THE police are routinely being forced to drive injured people to Scotland’s hospitals because of the crisis in the ambulance service, the officers’ union has claimed.

The Scottish Police Federation (SPF) said around 30 patients were driven to hospital in police cars or vans in recent months, and the problem was getting worse.

Opposition parties said it showed a service “on its knees”.

In one recent case, the police took an elderly man found on the pavement with a leg injury to hospital after he waited almost six hours and his foot turned black.

He went in a van that proved “extremely uncomfortable for him”.
Officers also took a male suicide attempt who started passing out after an overdose and a male assault victim bleeding from the inner ear because of a lack of ambulances.

The SPF blamed long waits for paramedics forcing officers to act as the emergency service of last resort.

A spokesman said: “It’s a burden that somebody with the appropriate medical training and experience should be doing. These are medical incidents, they’re not policing incidents or criminal activity. Officers are being left to fill gaps.” 

The Scottish Ambulance Service, which is currently relying on the army to help with delays caused by overcroded A&Es, strongly denied it expected officers to assist with 999 calls or transport patients.

The issue is reported in the social affairs magazine 1919.

SPF Health and safety spokesman Gordon Forsyth said: “Cops are taking people to hospital in the back of police cars simply because the ambulance is going to be hours, or there isn't anybody suitable to leave the person with and stand down.

“I’ve got a list of 30-odd examples, various things where the cops have been sent to calls because an ambulance hasn't been available, or having to wait for a significant period of time for an ambulance to get there.” 

He added: “It goes back to the question of where does policing responsibility stop and start. 

“The last thing that will cross any officer’s mind would be to go to a job where somebody is feeling unwell or has cut themselves or is requiring some kind of medical intervention and leave that person, saying ‘Right, the ambulance is going to be four hours, so we’ll see you later, either wait for the ambulance or get yourself up to the hospital’.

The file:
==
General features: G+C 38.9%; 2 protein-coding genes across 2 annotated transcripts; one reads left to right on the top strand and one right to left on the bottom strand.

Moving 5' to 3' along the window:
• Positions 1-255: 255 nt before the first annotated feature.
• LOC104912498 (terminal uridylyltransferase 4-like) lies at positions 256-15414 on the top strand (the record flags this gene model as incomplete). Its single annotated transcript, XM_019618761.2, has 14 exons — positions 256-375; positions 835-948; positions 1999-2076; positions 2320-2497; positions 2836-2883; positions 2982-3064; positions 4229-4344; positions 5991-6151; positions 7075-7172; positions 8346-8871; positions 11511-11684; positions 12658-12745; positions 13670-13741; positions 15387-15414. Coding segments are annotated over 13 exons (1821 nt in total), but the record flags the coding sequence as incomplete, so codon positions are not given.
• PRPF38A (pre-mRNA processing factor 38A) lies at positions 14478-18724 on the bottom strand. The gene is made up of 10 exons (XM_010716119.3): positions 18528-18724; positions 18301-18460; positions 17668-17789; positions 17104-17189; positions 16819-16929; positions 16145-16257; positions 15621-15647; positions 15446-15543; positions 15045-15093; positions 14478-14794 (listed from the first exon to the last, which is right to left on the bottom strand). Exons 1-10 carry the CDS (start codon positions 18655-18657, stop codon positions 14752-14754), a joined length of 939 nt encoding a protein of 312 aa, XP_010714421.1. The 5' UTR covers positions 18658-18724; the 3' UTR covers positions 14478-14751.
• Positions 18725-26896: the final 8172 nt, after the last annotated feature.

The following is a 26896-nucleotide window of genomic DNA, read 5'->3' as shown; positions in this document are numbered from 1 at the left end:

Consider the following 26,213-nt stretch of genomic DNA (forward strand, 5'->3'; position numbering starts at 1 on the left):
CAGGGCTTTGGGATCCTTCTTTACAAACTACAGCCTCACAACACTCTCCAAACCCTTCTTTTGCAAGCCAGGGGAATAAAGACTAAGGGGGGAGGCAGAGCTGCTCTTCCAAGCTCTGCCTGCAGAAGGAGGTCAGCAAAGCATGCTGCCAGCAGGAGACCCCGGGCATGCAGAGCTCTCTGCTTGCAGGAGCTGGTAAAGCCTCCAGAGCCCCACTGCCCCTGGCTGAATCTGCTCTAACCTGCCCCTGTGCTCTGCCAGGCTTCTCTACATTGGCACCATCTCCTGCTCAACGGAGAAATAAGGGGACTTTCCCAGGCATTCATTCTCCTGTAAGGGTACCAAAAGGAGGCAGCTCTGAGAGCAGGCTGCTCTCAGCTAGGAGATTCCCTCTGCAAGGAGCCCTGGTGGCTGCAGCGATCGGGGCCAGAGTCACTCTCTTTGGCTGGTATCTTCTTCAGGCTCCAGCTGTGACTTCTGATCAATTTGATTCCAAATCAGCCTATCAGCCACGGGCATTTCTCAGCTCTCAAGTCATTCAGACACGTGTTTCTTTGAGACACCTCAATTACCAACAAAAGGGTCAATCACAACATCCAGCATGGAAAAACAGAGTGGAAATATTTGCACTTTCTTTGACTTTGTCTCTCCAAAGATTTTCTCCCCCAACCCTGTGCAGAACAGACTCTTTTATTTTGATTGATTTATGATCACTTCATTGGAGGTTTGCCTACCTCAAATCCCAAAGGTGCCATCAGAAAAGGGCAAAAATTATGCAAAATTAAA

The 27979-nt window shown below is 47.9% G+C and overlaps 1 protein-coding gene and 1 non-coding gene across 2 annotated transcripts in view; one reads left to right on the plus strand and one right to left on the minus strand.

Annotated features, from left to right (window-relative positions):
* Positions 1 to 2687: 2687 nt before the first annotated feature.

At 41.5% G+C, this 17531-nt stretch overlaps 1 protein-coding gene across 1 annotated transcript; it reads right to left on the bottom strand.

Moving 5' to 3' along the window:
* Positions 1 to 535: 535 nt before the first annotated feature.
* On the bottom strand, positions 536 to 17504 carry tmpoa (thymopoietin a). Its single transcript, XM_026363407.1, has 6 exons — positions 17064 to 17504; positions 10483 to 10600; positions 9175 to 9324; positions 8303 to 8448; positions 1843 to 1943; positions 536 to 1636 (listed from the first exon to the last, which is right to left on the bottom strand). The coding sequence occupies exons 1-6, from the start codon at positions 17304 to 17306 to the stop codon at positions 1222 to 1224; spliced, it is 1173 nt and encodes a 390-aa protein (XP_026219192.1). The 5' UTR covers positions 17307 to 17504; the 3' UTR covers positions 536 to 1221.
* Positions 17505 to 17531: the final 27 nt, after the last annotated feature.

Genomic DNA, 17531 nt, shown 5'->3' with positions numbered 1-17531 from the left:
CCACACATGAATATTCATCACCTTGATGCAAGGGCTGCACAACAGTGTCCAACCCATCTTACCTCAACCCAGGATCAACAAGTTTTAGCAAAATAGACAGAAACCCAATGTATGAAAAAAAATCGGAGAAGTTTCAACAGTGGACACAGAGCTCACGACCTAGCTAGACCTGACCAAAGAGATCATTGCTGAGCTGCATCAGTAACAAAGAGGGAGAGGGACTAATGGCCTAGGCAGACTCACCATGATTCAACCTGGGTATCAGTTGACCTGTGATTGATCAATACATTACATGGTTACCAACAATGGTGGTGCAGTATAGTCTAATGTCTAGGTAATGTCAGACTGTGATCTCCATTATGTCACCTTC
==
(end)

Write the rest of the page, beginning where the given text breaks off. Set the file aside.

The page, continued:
“If something then happens to that person that’s when the inevitable enquiry will start and the response of that officer will be dissected and questioned. 

“Officers absolutely feel morally obliged to get that person the medical support they need or at the very least leave them in the care of a responsible person who will ensure that they get the care required.

“I think there are concerns that if you’re conveying someone to hospital, is it the right thing to do, to take somebody in the back of a vehicle that’s not fitted out to carry casualties to the hospital in any other circumstance other than is it a life-threatening situation?

“By not conveying them to hospital will this person die? That’s the scenario that officers should be considering. But there’s still a number of concerns about that. 

“While the first aid training officers undertake has improved significantly recently, it is still very basic and does not provide sufficient clinical knowledge to make what could be a life changing or indeed life ending decision.”

Scottish Liberal Democrat leader Alex Cole-Hamilton said: "Police officers will be the first to tell you they will do their best but simply aren’t equipped or trained for this job. 

"They shouldn’t have shifts consumed by serious medical incidents.

“The pressure on emergency care is painfully clear, with long waits, the deployment of the military and now police officers saying they have had to provide cover too. 

“It is a symptom of a service on its knees because SNP ministers ignored the warnings.”

Tory MSP Dr Sandesh Gulhane said: “I applaud our brave police officers for stepping up to offer support, but it highlights an ambulance service that is still at complete breaking point.

“We also cannot have vital police work being disrupted as a result of our ambulance service not having the resources they require.”

The Ambulance Service said police were only asked to attend cardiac arrests in the Highlands as a first response, with medical backup.

A spokesperson for the Scottish Ambulance Service said: “Police officers are only requested to attend cardiac arrest calls as a first response in the north of Scotland and they are immediately backed up by an ambulance resource.

“This is line with pre-pandemic co-responding agreements. In no other situation would police officers attend ambulance 999 calls or be asked to transport patients to hospital.”